Global Concerns Global Concerns - XV

This column in the AACC Newsletter started in Spring 1989 as a report from the future IFAC President on the state of global issues relevant to control engineers in the US. The present edition is the last (at least for many years) to be written by a future or present IFAC President since my Presidential term ends July 6, 1996 in San Francisco, and since the next IFAC President is not a member of an AACC society. Although I have had incredible support by AACC and its leadership over the past decade, I have always been concerned by the tendency in the US to downplay the importance of international activities in our field. I want to reflect on this tendency as we make final preparations for the IFAC Congress in July. I will say little about the history of the IFAC Congress itself since I have written this history for a special issue of the IEEE Control Systems Magazine to appear in June 1996. That issue will be distributed to all attendees in San Francisco and, of course, will be received by all members of the IEEE Control Systems Society.

The 1996 Congress itself contains some indications of the domestic tendencies of US control engineers. Approximately 30% of all 2500 submitted papers for the 1996 IFAC Congress came from the United States, and about 30% of the accepted papers are US papers. In our industries, we continue to see substantial discrimination against approvals for overseas trips when compared with proposed domestic trips. The mindset persists which says that foreign travel is, by definition, not as important as domestic travel. Yet, as we know, major technological advances are being made outside the US and access to such technologies is essential for success in many US based industries. Indeed, in a growing number of fields, the leading-edge work is done outside the US. Yet the myth persists that a trip abroad is primarily for fun. In actual fact, travel is not much fun anymore in general, and long trips are even worse.

I recall early in my IFAC involvement, the late 1960's and 1970's, colleagues would question me about why I devoted time to IFAC matters. The argument was that the domestic-based activities were quite enough professional involvement - and the source of the really important knowledge. Our technology knows no national bounds but this secret apparently still eludes some. The advent of email and the ubiquitous World Wide Web has helped break down these boundaries. Surprising as it may be to our academic colleagues, not a few US companies still impose serious Web access limitations for their technical employees. In my own office, it is normal for me to get through my email most days, but seldom do I make an appreciable dent in my snail mail pile. I figure that if it is really important, my correspondent will use email. Snail mail is largely junk.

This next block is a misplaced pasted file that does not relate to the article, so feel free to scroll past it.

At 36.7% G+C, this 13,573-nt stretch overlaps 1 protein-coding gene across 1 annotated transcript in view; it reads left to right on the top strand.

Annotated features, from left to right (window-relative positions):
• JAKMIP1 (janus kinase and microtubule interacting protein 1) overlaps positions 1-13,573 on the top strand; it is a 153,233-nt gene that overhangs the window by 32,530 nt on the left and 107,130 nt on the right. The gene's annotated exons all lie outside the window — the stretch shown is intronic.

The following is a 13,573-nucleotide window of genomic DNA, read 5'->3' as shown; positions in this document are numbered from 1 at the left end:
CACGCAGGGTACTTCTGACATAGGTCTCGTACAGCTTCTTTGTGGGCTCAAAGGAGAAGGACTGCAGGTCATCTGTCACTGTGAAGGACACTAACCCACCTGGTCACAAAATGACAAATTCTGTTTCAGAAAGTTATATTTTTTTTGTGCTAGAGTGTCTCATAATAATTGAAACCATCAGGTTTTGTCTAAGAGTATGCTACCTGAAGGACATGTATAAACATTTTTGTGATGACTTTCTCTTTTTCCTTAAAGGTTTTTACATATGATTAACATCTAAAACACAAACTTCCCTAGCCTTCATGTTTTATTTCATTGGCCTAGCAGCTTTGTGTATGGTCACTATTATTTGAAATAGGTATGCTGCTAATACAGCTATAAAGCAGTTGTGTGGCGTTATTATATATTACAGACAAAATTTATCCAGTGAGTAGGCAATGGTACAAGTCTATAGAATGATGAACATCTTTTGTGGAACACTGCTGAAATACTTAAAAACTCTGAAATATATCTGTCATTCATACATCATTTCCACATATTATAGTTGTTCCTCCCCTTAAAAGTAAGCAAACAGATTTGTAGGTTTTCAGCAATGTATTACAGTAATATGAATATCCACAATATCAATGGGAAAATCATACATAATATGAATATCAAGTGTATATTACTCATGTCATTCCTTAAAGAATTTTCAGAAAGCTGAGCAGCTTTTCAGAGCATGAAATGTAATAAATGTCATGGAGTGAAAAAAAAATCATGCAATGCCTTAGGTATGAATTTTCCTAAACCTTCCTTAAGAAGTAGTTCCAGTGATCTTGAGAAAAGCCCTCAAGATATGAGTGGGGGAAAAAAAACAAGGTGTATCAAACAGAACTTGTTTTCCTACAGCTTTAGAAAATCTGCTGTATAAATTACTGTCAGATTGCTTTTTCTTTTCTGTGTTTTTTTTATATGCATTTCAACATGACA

We are now witnessing bizarre government regulatory discussions in certain parts of the world which are a throwback to the discredited practices of information control which characterized the Cold War. The notion that foreign information is either irrelevant or dangerous or in anyway inferior to domestic information is, on its face, absurd. Technical know-how knows no political boundaries and scientists, engineers and technologists are doing themselves and their supporters a disservice by tolerating such discrimination. In the control field, it is IFAC that represents this international community of professionals. New technology makes the IFAC family more inclusive. In the 1960's for example, one had to be part of the academic or industrial elite to be able to fully participate in the world community of control by having resources available to travel to IFAC meetings or visit colleagues overseas. Today, the most junior members of the profession, through electronic means, can instantly interact with their most senior colleagues in the most remote locations on the World Wide Web. This provides opportunities for creative collaboration among all "connected" members of the IFAC family in ways not possible in the past.

So, let us not tolerate artificial boundaries between colleagues based on political or geographical distance. We should take advantage of the new technology to maximize our productivity and contributions to society. My links to this community are s.kahne@ieee.org and http://www.pr.erau.edu/~eecs/kahne.html.

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